The Tuscany Condos are being built on what used to be my apartment building's (200 Yoakum Parkway) tennis court. The Tuscany Condos were originally selling "from the $400s." By the time you posted your article on them, the price had already been reduced to "the $300's."
At the same time, my apartment building has been getting converted to condominiums. I had originally been offered a purchase price of $262,900 for my one bedroom apartment. (I turned it down.) More recently, one bedroom apartments like mine have been advertised "from the low $200's."
Because of my building's condo conversion, all of the tenants who didn't choose to buy have been told to move out. I am now one of the very few people still living in this very vacant building. (Finding parking is GREAT!) My eviction date is October 28th -- this coming Saturday.
Last week, I found a new (and bigger) apartment elsewhere and signed the lease. I have been worried about being able to move all my stuff out on time, so I called and asked for a 3-day extension so I could have the whole weekend to move.
A few days ago, signs were posted in my building saying the condo sales office had closed. I was shocked that they could have actually sold all the condos in this declining housing market.
Today, I got a call back on my answering machine regarding the 3-day extension, and I cannot believe what they told me. My building is "going to turn back to rentals. It is not going condo." I JUST SIGNED THE LEASE ON THE NEW PLACE! I HAVEN'T EVEN MOVED YET! I haven't had a chance to ask, but I'm willing to bet that they couldn't sell nearly enough condos.
Months ago, I had bookmarked my building's condo sales website, strandcondominium.com. I even visited the site just a few days ago. So now, with the notice that my building is not going condo, I decided to visit the site again to see what it said. Well, it's gone! It has vanished into the ether.
And this is where I get back to The Tuscany. ITS WEB SITE IS GONE, TOO! The building is only half built, and its sales web site is GONE! (You actually posted the wrong URL on your blog. It's TheTuscanyCondo.com, not TuscanyCondo.com. You can see that if you look at the photo you posted.)
I'd say that clinches it. The bubble has definitely burst....but I still have to move if I want to avoid an expensive lease break fee on my new apartment.
Wednesday, October 25, 2006
U.S. home resales fell 1.9 percent in September and prices dropped from year-ago levels for a second month, the first back-to-back monthly declines since 1990.Nationally, the September median sales price is down 2.2% from a year ago. In real dollars that national is a decline of over 5%. The housing bubble has occured in many places throughout the US. These locales are enough to make national YoY price declines.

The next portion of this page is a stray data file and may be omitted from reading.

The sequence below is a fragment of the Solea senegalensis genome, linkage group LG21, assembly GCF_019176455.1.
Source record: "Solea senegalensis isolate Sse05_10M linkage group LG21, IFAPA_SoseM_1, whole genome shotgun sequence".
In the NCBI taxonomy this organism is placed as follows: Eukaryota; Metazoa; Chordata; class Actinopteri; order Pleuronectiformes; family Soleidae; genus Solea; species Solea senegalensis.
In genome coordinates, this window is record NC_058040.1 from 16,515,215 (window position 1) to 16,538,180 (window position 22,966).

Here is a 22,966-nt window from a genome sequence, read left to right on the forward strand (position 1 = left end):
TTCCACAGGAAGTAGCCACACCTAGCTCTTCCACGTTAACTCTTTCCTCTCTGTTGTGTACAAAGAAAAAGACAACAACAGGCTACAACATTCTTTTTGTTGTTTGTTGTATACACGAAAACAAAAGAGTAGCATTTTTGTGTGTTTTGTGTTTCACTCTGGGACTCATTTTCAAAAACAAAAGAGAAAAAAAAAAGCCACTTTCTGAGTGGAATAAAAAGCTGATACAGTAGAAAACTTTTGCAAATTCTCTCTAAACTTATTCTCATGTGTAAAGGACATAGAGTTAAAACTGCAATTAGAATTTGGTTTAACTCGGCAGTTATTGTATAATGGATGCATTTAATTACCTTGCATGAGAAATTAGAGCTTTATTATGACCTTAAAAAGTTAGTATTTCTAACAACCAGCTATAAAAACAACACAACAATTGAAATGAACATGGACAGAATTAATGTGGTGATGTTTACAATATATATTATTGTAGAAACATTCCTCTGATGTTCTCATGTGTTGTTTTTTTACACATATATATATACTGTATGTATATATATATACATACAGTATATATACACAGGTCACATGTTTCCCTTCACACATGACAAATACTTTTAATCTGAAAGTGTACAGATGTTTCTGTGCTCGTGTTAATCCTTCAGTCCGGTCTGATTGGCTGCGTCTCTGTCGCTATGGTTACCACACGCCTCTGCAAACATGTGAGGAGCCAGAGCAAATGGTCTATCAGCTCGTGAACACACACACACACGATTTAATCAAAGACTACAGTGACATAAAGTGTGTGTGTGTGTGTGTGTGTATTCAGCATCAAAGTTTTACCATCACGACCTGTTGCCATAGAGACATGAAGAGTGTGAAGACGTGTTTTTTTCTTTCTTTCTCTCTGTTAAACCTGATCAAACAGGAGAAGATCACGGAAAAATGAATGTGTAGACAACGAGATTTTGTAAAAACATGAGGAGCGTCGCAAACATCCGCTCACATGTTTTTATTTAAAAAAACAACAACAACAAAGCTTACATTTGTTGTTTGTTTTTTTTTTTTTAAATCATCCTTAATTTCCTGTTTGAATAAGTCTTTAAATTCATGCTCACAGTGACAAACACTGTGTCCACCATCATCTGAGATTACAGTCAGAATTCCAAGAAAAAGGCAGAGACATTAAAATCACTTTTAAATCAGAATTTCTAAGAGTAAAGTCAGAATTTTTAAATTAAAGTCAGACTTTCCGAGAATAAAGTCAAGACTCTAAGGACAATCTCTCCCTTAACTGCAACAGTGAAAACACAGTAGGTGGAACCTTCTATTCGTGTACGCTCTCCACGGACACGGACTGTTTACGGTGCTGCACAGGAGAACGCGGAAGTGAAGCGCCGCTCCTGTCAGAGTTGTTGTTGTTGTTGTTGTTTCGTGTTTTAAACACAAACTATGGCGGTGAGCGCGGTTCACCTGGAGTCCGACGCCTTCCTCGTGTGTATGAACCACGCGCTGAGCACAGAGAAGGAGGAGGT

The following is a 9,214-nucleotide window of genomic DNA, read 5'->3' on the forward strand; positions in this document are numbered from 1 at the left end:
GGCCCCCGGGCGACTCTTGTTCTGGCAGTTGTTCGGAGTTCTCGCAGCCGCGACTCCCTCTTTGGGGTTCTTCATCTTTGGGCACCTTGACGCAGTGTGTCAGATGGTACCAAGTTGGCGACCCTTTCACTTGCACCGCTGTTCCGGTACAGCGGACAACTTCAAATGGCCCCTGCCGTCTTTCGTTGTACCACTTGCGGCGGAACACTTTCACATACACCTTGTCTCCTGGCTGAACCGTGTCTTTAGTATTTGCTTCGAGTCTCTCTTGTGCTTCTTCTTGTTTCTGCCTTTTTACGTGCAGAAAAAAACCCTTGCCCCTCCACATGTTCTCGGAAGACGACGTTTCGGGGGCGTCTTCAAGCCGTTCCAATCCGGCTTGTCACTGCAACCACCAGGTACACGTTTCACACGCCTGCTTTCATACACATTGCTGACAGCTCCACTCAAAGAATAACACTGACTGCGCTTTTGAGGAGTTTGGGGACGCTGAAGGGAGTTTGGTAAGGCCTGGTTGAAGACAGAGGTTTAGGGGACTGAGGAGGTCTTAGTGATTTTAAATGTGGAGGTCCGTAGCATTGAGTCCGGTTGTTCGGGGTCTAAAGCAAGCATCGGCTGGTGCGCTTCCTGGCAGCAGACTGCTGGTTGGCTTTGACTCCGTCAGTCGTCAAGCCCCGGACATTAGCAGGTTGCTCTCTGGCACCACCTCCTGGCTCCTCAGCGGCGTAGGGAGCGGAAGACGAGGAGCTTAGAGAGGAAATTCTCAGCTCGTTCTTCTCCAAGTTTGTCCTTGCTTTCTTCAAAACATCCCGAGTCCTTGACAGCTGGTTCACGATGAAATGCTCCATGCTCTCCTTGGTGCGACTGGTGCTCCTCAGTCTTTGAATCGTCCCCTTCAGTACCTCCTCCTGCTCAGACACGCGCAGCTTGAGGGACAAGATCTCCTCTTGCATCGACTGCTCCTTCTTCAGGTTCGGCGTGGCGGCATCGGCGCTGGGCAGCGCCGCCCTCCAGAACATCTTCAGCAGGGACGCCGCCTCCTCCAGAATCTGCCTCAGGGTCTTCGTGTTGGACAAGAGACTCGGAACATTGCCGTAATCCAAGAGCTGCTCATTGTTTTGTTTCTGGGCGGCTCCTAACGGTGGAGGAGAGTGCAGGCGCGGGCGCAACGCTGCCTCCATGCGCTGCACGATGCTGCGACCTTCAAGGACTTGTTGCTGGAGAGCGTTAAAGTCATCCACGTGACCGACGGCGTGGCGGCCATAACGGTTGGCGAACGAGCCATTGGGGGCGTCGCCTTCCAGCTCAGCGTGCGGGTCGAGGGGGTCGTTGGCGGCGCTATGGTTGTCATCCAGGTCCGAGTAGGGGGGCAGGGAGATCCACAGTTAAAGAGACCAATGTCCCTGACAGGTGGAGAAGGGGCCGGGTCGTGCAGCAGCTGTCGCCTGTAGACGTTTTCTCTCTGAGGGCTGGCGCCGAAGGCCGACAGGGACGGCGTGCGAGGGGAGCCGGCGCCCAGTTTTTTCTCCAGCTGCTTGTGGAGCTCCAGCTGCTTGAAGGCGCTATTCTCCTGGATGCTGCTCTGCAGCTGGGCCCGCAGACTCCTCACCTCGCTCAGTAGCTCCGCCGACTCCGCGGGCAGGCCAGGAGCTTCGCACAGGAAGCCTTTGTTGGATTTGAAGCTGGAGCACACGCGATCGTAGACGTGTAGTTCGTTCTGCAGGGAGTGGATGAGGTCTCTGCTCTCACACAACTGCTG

Existing home sales fell to an annual rate of 6.18 million rate, the lowest since January 2004, from 6.3 million in August, the National Association of Realtors said today in Washington.
Compared with a year earlier, sales were down 14.2 percent, the Realtors group said. Home resales have fallen every month since March.
The median sales price fell 2.2 percent to $220,000 from a year earlier. Prices in August had fallen for the first time in 11 years.
The number of homes for sale fell 2.4 percent from August to 3.75 million, remaining at a 7.3 months' supply.
"Existing condominium and cooperative housing sales fell 3.2 percent to a seasonally adjusted annual rate of 763,000 units in September from 788,000 in August, and were 16.0 percent less than the 908,000-unit pace in September 2005. The median existing condo price was $219,800 in September, which is 2.8 percent lower than a year ago (NAR)"
Another inane comment by Mr. Lereah. Consumers care far more about house prices stabilizing then 'home sales stabilizing.' Prices will continue to fall in the bubble markets over the coming years. Don't be fooled by David 'Paid Shill' Lereah.
"The worst is behind us as far as a market correction _ this is likely the trough for sales," said David Lereah, the Realtors' chief economist. "When consumers recognize that home sales are stabilizing, we'll see the buyers who've been on the sidelines get back into the market."
Tuesday, October 24, 2006